Congress has video for all of its sessions and it is transcribed. So does the Supreme Court (though not timestamped).
This is enforced by the FCC , but as more and more "internet" content gets consumed I imagine the same regulations will eventually come, at which point you've got a fantastic training set.
The Word Error Rates (lower is better) for each recognizer on two different corpora, VM1 and WSJ1:
RECOGNIZER VM1 WSJ1
HDecode v3.4.1 22.9 19.8
Julius v4.3 27.2 23.1
pocketsphinx v0.8 23.9 21.4
Sphinx-4 26.9 22.7
Kaldi 12.7 6.5
Especially because Google's version is trained with illegally obtained user data (no, changing your ToS doesn't allow you to use previously collected data for new purposes in the EU).
We, as a society, should discuss if software trained on user data should be required to be available to those who have provided that data. If for software developed by training neural networks even any copyright can exist — or if it's by definition public domain.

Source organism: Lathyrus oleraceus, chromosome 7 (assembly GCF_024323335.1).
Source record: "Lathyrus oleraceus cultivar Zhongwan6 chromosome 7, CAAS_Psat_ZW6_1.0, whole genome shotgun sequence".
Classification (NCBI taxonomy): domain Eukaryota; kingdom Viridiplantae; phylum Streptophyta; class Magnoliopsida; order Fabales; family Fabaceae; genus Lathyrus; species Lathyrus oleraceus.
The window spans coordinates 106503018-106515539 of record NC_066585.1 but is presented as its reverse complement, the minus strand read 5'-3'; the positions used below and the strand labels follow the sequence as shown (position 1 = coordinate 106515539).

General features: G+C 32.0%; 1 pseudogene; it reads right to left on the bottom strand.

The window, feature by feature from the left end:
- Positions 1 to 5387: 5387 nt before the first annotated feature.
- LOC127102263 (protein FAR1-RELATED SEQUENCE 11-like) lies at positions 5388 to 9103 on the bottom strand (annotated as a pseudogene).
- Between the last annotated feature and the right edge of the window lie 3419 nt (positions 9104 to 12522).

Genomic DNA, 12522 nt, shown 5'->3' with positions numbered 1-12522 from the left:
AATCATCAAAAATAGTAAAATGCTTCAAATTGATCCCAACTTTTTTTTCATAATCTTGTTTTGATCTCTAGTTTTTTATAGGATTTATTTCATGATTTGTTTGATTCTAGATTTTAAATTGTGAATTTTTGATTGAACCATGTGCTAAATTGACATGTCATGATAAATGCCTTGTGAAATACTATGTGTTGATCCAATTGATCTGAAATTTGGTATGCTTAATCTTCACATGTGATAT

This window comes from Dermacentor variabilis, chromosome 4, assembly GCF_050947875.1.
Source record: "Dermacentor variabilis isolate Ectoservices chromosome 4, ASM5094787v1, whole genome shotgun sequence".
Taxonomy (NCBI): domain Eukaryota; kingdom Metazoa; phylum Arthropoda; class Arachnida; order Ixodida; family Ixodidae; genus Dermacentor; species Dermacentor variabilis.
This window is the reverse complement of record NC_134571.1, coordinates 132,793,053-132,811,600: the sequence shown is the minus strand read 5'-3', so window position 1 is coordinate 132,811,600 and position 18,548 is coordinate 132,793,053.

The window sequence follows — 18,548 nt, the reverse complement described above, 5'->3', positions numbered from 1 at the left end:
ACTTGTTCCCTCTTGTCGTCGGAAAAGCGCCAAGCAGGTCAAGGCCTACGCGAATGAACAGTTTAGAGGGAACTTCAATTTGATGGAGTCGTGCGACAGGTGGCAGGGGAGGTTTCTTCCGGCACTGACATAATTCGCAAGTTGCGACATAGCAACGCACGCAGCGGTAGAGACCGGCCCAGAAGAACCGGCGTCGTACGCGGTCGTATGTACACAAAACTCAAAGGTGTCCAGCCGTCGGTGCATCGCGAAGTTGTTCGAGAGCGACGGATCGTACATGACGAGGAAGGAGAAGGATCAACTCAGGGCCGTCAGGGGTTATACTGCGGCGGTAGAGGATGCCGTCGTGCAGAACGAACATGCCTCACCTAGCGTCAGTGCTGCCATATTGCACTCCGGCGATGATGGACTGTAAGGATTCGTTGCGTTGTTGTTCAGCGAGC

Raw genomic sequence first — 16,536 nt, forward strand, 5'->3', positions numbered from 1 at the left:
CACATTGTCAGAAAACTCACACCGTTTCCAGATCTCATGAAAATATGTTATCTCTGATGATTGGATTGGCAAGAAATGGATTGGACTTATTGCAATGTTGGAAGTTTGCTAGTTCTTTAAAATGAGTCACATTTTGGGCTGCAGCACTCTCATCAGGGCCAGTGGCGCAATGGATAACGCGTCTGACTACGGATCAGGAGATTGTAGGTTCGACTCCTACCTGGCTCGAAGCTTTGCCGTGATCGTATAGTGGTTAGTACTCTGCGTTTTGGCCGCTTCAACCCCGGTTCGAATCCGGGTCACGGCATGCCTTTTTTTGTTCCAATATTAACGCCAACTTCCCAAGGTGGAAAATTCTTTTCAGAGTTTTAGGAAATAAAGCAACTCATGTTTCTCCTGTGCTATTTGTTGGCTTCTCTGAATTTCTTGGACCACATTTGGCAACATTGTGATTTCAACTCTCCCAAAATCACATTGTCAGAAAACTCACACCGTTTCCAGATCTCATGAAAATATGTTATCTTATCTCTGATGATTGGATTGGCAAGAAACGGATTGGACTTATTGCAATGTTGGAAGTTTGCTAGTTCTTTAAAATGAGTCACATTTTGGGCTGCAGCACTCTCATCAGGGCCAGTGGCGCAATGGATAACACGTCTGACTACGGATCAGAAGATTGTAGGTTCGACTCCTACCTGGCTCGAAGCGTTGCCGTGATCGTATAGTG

Software trained with neural networks provides an immense advantage for existing monopolies, and makes it extremely hard for competitors.
If this trend continues, startups will become impossible for software that depends on being trained with huge datasets.
Try Googling "speech recognition api"...
really GooG should democratize quant stuff next .. diy hedge fund algos.
Have a look at CMUSphinx/Pocketsphinx . I wrote a comment about training it for command recognition in a previous discussion.
It supports BNF grammar based training too , so I've a vague idea that it may be possible to use your programmming language's BNF to make it recognize language tokens. I haven't tried this out though.
Either way, be prepared to spend some time on the training. That's the hardest part with sphinx.
Also, have you seen this talk for doing it on Unix/Mac ? He does use natlink and dragonfly, but perhaps some concepts can be transferred to sphinx too?
I just applied for early access.
Regardless this is still very exiting. I haven't found anything that's as good as Google's voice recognition. I only hope this ends up being cheap and accessible outside of their platform.
Similarly, you can use the Google Translate API without using Compute Engine, App Engine, etc.
Note: I work for Google (but not on any of these products).